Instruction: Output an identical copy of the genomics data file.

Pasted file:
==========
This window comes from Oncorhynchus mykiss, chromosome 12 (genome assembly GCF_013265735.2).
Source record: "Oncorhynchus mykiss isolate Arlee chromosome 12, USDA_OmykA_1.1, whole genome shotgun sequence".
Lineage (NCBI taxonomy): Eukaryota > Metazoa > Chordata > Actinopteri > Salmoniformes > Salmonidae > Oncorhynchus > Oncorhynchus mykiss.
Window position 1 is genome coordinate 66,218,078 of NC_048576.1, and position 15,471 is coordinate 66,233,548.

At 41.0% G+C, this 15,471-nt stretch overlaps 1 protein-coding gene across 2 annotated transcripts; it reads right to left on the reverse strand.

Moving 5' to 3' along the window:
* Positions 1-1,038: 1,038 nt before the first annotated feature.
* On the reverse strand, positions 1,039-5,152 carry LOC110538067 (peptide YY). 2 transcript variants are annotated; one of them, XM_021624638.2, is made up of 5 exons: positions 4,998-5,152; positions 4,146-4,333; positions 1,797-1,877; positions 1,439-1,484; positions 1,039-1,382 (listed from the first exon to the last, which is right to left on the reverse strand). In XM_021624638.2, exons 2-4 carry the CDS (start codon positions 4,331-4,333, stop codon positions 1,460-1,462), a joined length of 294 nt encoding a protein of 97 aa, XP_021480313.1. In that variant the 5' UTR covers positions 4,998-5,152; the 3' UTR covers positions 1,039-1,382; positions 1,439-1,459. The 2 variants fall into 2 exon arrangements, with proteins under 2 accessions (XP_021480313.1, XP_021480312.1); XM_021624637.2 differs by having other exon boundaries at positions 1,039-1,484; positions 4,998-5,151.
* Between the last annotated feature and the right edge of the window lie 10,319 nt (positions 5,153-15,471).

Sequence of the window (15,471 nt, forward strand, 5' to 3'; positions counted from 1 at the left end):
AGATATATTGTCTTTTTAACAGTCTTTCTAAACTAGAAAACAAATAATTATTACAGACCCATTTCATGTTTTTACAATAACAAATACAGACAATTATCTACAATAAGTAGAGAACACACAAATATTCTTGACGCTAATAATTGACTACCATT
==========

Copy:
This window comes from Oncorhynchus mykiss, chromosome 12 (genome assembly GCF_013265735.2).
Source record: "Oncorhynchus mykiss isolate Arlee chromosome 12, USDA_OmykA_1.1, whole genome shotgun sequence".
Lineage (NCBI taxonomy): Eukaryota > Metazoa > Chordata > Actinopteri > Salmoniformes > Salmonidae > Oncorhynchus > Oncorhynchus mykiss.
Window position 1 is genome coordinate 66,218,078 of NC_048576.1, and position 15,471 is coordinate 66,233,548.

At 41.0% G+C, this 15,471-nt stretch overlaps 1 protein-coding gene across 2 annotated transcripts; it reads right to left on the reverse strand.

Moving 5' to 3' along the window:
* Positions 1-1,038: 1,038 nt before the first annotated feature.
* On the reverse strand, positions 1,039-5,152 carry LOC110538067 (peptide YY). 2 transcript variants are annotated; one of them, XM_021624638.2, is made up of 5 exons: positions 4,998-5,152; positions 4,146-4,333; positions 1,797-1,877; positions 1,439-1,484; positions 1,039-1,382 (listed from the first exon to the last, which is right to left on the reverse strand). In XM_021624638.2, exons 2-4 carry the CDS (start codon positions 4,331-4,333, stop codon positions 1,460-1,462), a joined length of 294 nt encoding a protein of 97 aa, XP_021480313.1. In that variant the 5' UTR covers positions 4,998-5,152; the 3' UTR covers positions 1,039-1,382; positions 1,439-1,459. The 2 variants fall into 2 exon arrangements, with proteins under 2 accessions (XP_021480313.1, XP_021480312.1); XM_021624637.2 differs by having other exon boundaries at positions 1,039-1,484; positions 4,998-5,151.
* Between the last annotated feature and the right edge of the window lie 10,319 nt (positions 5,153-15,471).

Sequence of the window (15,471 nt, forward strand, 5' to 3'; positions counted from 1 at the left end):
AGATATATTGTCTTTTTAACAGTCTTTCTAAACTAGAAAACAAATAATTATTACAGACCCATTTCATGTTTTTACAATAACAAATACAGACAATTATCTACAATAAGTAGAGAACACACAAATATTCTTGACGCTAATAATTGACTACCATT